ing audience, if Stella Dallas ap-
pears on the "Money for Madness"
show or if Little Orphan Arnie
gives the Washington commen-
"There will probably be mis-
takes made, but that does not
matter a great deal, said Prof.
Garnet R. Garrison, who is in
charge of the affair. It is the
educational value and experience
the students will get from this
experiment that is important."
Senate Checks
Customs, Deal
Maragon was questioned for the
third day by the Senate's "five
percenters" investigators yester-
day, then sparred with reporters
who asked whether he was in-
volved in a 1946 customs duty
Maragon who held White House
pass early in the Truman Admin-
istration, spent more than two
hours behind closed doors before
a sub-committee which set out to
study whether influence has fig-
ured in the awarding of govern-
ment contracts.

Will Survey U.S.
Troops Abroad
FRANKFURT, Germany-(P -.
The United States military chiefs
of staff flew in from Washington
yesterday for a get-acquainted
survey of western Europe's de-
Top-secret conferences with of-
ficers of Italy and Luxembourg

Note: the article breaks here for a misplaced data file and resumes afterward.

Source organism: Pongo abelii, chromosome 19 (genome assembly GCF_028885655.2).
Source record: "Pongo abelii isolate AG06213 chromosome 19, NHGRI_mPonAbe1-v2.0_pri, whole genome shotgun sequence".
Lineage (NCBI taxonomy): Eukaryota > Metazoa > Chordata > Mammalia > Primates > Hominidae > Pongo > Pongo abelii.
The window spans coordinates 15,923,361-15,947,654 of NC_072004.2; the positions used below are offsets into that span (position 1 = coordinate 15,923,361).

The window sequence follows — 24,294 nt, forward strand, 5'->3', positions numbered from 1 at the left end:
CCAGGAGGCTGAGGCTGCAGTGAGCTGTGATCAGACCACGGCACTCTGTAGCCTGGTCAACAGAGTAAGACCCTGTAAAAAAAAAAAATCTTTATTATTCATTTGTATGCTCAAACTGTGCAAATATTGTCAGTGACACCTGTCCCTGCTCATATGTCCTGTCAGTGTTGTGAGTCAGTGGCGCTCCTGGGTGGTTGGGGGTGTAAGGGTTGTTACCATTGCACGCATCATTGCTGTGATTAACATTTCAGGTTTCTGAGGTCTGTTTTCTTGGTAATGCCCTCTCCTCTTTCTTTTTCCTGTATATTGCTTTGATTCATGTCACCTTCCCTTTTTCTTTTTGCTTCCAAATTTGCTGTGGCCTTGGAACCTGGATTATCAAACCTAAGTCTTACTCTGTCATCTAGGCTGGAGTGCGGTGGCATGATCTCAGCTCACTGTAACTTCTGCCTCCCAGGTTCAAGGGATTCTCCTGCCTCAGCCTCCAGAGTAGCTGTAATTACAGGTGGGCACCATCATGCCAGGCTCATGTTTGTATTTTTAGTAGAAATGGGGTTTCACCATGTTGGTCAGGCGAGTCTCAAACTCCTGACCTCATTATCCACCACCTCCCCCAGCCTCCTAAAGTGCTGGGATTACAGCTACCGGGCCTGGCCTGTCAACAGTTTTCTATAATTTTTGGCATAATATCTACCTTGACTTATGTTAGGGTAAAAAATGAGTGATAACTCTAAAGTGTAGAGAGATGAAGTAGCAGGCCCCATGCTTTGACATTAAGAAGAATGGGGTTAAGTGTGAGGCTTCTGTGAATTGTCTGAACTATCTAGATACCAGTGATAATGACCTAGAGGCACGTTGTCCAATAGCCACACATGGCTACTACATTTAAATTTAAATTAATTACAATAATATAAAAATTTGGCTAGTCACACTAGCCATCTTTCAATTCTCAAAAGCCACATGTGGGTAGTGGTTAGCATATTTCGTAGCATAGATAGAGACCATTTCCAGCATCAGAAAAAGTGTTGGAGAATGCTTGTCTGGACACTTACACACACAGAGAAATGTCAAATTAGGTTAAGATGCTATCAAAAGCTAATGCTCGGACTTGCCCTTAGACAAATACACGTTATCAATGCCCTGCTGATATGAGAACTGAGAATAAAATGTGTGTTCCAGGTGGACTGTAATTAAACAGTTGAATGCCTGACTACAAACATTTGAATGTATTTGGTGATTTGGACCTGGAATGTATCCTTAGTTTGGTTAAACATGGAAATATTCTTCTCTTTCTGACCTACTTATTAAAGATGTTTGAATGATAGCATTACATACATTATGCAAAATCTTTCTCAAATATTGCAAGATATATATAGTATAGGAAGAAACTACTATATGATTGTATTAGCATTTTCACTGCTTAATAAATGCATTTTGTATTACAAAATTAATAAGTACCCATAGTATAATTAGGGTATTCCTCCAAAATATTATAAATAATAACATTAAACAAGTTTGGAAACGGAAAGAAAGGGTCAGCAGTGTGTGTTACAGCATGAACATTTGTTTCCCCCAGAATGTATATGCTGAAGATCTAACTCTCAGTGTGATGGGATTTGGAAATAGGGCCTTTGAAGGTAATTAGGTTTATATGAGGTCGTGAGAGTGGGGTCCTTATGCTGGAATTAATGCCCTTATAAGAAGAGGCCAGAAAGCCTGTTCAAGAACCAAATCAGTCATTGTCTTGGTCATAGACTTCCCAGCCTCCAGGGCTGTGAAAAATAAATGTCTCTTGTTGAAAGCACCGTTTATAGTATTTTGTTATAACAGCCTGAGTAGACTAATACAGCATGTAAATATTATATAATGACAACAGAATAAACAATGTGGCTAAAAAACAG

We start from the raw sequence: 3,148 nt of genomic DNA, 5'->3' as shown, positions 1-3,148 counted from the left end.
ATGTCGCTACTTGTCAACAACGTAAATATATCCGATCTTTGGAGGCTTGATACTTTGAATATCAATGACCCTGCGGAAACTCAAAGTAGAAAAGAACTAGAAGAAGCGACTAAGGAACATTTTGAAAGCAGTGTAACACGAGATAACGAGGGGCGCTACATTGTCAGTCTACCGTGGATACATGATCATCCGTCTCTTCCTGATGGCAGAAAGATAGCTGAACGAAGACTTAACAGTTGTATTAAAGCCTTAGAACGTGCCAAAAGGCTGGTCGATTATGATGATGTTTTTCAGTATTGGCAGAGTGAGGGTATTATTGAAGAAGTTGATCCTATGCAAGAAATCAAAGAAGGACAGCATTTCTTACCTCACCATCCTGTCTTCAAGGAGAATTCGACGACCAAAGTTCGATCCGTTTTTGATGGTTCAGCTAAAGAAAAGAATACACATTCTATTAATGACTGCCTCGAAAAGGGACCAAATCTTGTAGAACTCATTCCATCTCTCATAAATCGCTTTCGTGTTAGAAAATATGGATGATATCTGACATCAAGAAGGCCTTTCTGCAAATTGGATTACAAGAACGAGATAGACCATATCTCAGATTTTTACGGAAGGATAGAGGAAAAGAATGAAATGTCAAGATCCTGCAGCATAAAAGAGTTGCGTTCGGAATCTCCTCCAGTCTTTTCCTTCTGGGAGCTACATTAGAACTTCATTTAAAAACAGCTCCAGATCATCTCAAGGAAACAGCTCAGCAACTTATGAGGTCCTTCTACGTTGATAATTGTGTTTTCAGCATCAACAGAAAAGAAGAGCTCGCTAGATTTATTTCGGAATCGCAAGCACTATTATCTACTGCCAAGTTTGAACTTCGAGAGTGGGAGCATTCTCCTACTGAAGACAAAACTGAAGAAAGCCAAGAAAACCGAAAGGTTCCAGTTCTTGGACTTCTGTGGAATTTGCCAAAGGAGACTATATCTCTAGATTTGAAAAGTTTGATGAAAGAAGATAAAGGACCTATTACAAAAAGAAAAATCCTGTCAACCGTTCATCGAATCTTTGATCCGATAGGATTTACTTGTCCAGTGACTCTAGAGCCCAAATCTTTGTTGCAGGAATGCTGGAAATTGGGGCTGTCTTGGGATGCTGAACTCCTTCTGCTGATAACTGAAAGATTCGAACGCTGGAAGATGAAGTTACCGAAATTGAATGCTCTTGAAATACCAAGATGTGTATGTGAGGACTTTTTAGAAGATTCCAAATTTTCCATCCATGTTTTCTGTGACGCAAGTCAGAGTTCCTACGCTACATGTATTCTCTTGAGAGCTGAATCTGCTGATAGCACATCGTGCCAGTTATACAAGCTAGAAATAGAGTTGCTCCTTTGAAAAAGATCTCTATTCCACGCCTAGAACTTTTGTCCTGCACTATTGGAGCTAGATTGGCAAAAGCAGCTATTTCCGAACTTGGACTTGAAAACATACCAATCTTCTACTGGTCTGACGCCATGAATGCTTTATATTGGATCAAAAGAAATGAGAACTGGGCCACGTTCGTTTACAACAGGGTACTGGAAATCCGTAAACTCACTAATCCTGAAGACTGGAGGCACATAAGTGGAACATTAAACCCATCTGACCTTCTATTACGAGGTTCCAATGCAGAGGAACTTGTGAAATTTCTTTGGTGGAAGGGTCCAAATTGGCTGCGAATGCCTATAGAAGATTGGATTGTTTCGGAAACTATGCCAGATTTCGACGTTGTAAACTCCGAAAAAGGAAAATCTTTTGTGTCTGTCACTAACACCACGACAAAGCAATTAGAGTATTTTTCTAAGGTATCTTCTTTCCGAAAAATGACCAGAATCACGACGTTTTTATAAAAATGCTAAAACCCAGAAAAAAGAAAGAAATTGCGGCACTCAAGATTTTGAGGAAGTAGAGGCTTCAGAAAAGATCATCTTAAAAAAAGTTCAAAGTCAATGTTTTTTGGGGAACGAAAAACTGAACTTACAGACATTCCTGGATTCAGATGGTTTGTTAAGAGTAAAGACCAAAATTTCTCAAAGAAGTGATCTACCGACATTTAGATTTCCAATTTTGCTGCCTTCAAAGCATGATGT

and with American military lead-
ers in Germany are docketed Mon-
day. The party-including Army
Gen. Omar N. Bradley, Air Force
Gen. Hoyt S. Vandenberg and
Adm. Louis E. Denfeld of the
Navy-has a dual mission on its
10-day tour:
1. To discuss the proposed mill-
tary organization provided by the
12-nation North Atlantic Treaty.
2. To mke a first-hand study
of American troops in Europe, the
bulk of whom are concentrated In
western Germany.
* * *
THE CHIEFS arrived this af-
ternoon in President Truman's
personal plane, the Independence.
They will move on next week to
London, Paris and Vienna for con-
ferences with military leaders of
the Pact nations.
They will confer here with
John L. McCloy, the American
military governor; also the army
navy and air force commanders
in Germany and the Luxem-
bourg and Italian military rep-
resentatives, who have not been
identified. They may take time
out for a quick flight to Berlin.
Denfeld told reporters there
would be no talk about military
aid. President Truman's proposal
for the appropriation of $1,450-
000,000 to arm friendly nations is
before Congress.
* ** *
..THE THREE TOP American
military strategists will make a
first-hand check next week on
United States bomber forces based
in England.
The inspection of B-29 bases
by the joint chiefs of staff is